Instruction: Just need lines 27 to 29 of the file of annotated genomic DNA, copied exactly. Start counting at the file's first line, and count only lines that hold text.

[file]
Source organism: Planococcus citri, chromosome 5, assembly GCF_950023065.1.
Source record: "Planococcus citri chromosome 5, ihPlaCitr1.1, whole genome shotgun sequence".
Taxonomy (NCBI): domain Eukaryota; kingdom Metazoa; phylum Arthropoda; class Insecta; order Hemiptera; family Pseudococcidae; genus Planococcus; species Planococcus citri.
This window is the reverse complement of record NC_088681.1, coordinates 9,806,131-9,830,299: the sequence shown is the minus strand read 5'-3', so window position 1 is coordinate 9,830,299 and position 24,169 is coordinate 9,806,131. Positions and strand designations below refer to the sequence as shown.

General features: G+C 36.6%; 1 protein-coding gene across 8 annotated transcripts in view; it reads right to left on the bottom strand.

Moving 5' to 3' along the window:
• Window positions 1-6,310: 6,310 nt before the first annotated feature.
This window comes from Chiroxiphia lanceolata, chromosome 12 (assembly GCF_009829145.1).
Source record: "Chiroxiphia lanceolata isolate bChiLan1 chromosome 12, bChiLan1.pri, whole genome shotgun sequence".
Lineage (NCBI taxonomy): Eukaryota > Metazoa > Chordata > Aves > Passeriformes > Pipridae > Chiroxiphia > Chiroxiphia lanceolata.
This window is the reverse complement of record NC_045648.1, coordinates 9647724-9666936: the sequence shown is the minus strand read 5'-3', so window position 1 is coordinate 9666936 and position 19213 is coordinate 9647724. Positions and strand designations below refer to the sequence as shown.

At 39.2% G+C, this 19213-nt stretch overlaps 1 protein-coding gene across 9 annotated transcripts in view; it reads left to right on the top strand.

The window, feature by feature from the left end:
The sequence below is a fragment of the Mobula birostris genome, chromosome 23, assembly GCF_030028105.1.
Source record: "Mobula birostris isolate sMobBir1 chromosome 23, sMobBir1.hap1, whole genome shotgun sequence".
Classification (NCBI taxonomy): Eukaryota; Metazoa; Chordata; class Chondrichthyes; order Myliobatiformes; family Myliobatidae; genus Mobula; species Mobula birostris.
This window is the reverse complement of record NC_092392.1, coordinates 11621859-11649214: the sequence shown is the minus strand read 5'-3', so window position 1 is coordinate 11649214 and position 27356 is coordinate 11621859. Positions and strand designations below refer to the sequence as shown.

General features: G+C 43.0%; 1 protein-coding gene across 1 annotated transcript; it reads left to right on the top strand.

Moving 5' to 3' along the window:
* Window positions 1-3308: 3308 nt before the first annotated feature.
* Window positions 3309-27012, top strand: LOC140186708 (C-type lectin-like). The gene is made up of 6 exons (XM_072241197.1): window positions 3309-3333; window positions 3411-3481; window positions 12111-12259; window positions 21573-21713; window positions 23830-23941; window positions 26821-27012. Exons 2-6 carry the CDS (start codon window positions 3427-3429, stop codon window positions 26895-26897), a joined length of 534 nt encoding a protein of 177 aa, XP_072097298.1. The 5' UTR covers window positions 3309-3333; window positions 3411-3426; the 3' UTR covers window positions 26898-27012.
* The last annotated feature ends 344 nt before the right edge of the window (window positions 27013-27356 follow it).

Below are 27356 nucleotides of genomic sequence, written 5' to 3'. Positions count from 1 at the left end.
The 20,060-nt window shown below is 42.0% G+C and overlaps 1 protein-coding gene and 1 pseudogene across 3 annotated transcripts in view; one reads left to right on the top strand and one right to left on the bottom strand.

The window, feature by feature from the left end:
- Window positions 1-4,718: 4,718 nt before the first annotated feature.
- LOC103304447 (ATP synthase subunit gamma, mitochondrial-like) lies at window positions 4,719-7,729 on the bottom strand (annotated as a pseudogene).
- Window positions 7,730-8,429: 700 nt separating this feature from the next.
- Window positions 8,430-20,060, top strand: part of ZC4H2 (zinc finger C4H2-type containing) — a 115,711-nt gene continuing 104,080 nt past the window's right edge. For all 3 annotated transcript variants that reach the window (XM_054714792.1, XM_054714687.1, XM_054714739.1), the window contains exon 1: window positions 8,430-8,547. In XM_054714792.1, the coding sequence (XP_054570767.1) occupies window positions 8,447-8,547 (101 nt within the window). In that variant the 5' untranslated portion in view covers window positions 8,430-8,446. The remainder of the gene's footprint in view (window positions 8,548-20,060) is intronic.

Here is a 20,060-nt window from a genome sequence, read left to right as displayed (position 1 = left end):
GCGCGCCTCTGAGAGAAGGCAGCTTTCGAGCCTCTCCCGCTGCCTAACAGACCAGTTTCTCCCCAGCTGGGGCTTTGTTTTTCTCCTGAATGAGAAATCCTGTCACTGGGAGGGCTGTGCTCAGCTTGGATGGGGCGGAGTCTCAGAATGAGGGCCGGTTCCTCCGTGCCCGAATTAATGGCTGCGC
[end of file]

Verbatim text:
- LOC103304447 (ATP synthase subunit gamma, mitochondrial-like) lies at window positions 4,719-7,729 on the bottom strand (annotated as a pseudogene).
- Window positions 7,730-8,429: 700 nt separating this feature from the next.
- Window positions 8,430-20,060, top strand: part of ZC4H2 (zinc finger C4H2-type containing) — a 115,711-nt gene continuing 104,080 nt past the window's right edge. For all 3 annotated transcript variants that reach the window (XM_054714792.1, XM_054714687.1, XM_054714739.1), the window contains exon 1: window positions 8,430-8,547. In XM_054714792.1, the coding sequence (XP_054570767.1) occupies window positions 8,447-8,547 (101 nt within the window). In that variant the 5' untranslated portion in view covers window positions 8,430-8,446. The remainder of the gene's footprint in view (window positions 8,548-20,060) is intronic.